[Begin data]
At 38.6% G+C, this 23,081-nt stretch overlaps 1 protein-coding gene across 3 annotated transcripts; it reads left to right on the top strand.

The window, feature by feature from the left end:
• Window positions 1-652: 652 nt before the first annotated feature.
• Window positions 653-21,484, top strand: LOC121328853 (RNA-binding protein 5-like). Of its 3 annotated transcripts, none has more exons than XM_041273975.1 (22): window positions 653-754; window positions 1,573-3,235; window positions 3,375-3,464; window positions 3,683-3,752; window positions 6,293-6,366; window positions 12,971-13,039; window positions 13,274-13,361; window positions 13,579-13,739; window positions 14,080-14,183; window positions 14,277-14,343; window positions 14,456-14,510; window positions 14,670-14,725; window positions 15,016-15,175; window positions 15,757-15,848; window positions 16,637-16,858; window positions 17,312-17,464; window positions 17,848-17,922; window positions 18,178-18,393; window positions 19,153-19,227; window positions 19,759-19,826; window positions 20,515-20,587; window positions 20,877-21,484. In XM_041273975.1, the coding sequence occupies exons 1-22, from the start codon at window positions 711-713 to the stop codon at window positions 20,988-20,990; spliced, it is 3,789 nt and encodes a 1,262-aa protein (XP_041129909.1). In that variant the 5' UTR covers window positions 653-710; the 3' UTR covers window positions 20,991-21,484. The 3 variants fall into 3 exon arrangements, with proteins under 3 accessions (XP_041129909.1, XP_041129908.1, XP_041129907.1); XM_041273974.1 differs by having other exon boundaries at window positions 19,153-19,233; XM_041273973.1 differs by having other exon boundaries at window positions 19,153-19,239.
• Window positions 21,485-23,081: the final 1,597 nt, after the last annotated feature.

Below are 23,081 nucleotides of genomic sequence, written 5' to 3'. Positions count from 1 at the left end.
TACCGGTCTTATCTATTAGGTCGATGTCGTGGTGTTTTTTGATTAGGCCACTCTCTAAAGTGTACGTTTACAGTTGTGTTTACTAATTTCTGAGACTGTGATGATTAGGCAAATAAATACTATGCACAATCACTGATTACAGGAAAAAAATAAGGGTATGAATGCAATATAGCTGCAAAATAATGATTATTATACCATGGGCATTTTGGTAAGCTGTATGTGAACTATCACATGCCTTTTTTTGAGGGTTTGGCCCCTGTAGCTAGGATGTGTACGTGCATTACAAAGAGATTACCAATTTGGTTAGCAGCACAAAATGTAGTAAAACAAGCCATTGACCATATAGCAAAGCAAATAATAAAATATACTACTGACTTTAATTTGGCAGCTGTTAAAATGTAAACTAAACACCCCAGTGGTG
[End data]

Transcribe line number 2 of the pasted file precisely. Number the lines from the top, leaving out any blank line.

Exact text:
The window, feature by feature from the left end: